More than 160 million women and adolescents in the world did not have their contraceptive needs met in 2019, according to n a study that confirms the difference between regions and “the gap” that continues to exist in the use of contraceptives, despite the “great advances” that have occurred since 1970.
The results of the analysis, based on data from 1,162 surveys and modeling, are published in The Lancet, in an article that provides estimates on the use, need and type of contraceptives in 204 territories and countries. from 1970 to 2019.
The authors recall that allowing motherhood planning allows adolescents to stay in school and for women to continue with their education and a job that, later in life, life will lead to social and economic empowerment.
understand what Which age groups have more unmet needs is vital for policy makers to adapt and make contraceptive types accessible, they add.
The study defines the modern contraceptive prevalence rate as the proportion of women of reproductive age (15-49 years) who use modern contraceptive methods, including sterilization, the pill , condoms, or the IUD (all the others, such as douching, abstinence periods, or the calendar method, are traditional).
Thus, around the world, the proportion of women of reproductive age using modern contraceptive methods increased from 28% in 1970 to 48% in 2019. The satisfied demand went from from 55% in 1970 to 79% in 2019.
Despite the significant increases, the study estimates that 163 million women who were not using contraceptives in 2019 were considering doing so.
Annie Haakenstad of the University of Washington says the results indicate that Where a woman lives in the world and her age continue to significantly influence contraceptive use.
By region, Southeast Asia, East Asia, and Oceania had the highest modern contraceptive use (65%) and demand met (90%), while Sub-Saharan Africa had the highest. the lowest modern contraceptive use (24%) and met demand (52%).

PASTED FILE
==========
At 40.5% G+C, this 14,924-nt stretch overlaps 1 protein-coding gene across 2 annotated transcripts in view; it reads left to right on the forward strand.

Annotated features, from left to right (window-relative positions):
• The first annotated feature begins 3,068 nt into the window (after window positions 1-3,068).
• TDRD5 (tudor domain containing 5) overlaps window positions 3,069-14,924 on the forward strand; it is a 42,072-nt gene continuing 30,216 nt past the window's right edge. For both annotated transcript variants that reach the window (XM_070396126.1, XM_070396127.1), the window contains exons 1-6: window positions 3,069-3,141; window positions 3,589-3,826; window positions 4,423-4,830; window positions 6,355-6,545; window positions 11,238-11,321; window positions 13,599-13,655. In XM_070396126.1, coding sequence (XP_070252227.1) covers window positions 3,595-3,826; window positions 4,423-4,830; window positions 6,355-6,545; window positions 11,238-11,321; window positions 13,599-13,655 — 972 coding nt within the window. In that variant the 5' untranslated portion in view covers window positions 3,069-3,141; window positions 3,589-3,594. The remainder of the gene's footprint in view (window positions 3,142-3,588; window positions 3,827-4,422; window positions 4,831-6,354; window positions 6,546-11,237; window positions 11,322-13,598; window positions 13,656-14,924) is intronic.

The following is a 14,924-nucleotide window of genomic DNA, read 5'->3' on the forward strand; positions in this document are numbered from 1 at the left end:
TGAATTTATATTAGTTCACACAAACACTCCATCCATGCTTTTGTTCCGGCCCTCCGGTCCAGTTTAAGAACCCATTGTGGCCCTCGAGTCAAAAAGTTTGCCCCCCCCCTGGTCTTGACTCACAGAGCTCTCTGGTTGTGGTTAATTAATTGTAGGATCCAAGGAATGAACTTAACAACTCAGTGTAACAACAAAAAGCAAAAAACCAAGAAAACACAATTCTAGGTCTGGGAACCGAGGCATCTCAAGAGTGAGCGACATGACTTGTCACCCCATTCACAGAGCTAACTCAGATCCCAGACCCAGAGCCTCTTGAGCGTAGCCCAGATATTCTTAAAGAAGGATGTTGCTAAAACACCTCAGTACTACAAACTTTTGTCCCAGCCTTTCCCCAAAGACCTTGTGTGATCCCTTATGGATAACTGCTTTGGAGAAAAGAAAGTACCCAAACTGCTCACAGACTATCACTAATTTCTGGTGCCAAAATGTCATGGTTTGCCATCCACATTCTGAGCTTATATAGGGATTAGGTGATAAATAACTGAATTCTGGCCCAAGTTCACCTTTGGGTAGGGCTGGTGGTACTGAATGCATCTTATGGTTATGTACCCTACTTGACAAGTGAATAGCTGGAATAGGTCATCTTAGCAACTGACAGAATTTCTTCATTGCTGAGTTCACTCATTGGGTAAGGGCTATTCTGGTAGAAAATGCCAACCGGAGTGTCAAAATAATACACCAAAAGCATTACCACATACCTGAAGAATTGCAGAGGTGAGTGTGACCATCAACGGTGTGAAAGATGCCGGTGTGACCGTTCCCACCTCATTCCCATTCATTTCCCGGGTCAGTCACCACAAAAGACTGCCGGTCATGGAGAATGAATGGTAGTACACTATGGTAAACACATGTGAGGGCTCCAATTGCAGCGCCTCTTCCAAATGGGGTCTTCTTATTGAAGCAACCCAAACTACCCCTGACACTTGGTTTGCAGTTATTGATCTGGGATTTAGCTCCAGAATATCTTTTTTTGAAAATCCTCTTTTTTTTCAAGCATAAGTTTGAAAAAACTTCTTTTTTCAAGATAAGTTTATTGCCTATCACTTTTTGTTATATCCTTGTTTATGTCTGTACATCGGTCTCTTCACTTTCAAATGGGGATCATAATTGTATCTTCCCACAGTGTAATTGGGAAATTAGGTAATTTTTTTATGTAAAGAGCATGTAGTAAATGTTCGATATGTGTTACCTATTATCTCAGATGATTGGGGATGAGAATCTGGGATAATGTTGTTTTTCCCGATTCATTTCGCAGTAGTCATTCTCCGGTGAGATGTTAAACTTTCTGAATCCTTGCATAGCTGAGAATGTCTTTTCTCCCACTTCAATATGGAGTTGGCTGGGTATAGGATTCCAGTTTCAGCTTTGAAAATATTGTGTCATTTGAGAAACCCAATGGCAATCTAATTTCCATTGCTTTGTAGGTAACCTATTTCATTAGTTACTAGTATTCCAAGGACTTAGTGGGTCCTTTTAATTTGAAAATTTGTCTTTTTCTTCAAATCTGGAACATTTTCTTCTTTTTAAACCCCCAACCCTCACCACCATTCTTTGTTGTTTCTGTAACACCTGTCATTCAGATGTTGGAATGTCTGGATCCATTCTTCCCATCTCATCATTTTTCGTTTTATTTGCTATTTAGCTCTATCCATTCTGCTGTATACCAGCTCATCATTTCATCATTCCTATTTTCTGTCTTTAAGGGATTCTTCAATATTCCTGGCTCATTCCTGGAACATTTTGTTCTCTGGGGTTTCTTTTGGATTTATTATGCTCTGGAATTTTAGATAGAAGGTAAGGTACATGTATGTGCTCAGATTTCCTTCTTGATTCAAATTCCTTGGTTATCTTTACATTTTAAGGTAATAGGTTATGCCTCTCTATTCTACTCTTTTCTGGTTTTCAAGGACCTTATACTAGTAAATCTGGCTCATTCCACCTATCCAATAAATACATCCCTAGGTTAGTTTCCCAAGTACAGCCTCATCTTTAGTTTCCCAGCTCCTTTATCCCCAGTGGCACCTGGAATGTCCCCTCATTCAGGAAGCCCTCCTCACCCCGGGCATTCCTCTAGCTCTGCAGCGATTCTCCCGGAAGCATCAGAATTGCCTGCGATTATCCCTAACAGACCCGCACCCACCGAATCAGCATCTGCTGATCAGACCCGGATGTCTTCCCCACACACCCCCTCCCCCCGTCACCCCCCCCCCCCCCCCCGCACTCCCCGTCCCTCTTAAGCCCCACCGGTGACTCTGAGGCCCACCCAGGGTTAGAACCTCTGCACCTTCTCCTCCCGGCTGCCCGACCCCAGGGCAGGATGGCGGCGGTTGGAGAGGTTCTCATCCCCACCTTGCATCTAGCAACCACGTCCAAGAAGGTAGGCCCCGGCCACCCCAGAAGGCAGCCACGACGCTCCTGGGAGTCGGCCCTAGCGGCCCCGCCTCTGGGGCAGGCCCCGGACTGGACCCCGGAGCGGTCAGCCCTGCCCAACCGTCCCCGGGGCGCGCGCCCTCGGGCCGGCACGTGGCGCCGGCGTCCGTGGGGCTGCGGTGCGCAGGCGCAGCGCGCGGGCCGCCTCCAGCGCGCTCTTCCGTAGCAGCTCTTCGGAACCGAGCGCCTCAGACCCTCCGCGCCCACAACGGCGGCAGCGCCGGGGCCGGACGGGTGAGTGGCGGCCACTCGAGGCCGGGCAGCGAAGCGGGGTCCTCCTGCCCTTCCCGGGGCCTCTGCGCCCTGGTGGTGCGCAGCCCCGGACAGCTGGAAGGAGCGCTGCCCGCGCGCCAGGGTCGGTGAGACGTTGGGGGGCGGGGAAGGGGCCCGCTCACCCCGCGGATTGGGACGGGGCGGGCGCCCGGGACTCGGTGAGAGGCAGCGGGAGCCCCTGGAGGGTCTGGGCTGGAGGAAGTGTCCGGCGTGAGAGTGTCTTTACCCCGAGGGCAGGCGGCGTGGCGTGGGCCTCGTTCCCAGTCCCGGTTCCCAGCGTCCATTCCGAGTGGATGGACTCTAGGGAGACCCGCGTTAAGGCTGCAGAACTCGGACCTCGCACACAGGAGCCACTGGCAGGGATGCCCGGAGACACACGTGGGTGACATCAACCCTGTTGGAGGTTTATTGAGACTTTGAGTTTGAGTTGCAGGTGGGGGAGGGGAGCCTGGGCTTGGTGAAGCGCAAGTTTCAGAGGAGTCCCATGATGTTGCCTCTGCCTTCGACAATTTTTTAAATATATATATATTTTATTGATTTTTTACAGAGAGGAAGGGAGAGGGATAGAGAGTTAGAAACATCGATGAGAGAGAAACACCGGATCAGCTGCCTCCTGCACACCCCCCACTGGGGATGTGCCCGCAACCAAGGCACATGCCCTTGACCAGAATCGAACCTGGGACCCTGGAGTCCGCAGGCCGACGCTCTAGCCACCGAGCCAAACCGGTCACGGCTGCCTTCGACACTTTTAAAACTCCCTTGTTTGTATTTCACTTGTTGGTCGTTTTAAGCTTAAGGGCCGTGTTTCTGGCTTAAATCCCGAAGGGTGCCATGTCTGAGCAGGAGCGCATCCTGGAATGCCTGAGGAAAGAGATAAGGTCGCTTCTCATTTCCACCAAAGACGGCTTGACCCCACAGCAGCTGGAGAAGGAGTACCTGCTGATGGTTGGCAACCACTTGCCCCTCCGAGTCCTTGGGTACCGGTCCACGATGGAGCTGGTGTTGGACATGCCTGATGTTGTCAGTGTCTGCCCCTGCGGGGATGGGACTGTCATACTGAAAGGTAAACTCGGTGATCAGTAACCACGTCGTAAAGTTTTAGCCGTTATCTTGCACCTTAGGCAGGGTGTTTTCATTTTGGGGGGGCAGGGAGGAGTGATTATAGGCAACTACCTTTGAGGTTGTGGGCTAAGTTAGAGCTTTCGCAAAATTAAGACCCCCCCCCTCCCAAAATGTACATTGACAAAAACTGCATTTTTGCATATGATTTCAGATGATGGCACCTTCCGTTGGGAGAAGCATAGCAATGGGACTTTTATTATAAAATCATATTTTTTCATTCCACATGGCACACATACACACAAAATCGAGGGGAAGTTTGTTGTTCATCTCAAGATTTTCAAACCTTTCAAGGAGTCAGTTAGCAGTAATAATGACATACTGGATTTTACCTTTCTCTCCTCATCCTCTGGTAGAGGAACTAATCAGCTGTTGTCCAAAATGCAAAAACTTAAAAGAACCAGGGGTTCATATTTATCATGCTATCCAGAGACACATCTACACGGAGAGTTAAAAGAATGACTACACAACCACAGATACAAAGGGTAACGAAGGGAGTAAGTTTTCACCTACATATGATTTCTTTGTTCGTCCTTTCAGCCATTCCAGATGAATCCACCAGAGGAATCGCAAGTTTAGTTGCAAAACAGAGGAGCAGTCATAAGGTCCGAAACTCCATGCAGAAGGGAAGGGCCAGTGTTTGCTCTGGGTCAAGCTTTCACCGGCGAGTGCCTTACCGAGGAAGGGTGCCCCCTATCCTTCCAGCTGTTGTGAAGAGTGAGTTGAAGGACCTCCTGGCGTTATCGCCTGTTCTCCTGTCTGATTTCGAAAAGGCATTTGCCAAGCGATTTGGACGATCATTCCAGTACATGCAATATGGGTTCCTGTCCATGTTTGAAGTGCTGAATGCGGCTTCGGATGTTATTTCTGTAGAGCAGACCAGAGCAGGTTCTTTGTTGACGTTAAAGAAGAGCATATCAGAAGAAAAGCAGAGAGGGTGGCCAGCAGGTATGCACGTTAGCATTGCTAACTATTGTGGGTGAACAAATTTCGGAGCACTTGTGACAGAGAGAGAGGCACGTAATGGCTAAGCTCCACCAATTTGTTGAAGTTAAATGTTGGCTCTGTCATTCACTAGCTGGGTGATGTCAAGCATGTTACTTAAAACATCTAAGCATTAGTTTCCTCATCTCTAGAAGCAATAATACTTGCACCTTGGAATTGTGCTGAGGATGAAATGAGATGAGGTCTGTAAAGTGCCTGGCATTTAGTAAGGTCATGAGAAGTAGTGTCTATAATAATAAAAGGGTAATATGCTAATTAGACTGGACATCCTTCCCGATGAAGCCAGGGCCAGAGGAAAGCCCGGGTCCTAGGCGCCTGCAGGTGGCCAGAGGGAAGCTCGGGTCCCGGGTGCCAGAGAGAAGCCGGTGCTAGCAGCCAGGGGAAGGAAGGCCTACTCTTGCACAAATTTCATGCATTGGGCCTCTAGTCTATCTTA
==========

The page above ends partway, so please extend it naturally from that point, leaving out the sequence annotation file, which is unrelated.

Across countries, levels of modern contraceptive use ranged from 2% in South Sudan to 88% in Norway (in Spain it was 57%, while the demand for satisfaction reached 90%).
The unmet need was higher in South Sudan (35 %), Central African Republic (29%) and Vanuatu (28%).
The study concludes that, compared to other groups, women and adolescents aged 15 to 19 and 20 to 24 years have the lowest rates of satisfied demand worldwide, estimated at 65 % and 72%, respectively.
43 million young women and adolescent girls around the world did not have access to the contraceptives they needed in 2019.
By type, female sterilization and oral contraceptives were dominant in Latin America and the Caribbean, the oral contraceptive pill and condoms in high-income countries, and IUDs and condoms in Central Europe, Eastern Europe, and Central Asia.
Female sterilization accounted for more than half of contraceptive use in South Asia.
In addition, in In twenty-eight countries, more than half of the women used the same method, indicating that there may be limited availability of options in these areas.
For Rafael Lozano, also from According to the University of Washington, the study shows that not only must contraceptives be made available to all women, but they must also be offered adequate options.
“Diversify options in areas that may be overly dependent on a single m This could help increase its use, especially when the most widely used method is permanent,” he added.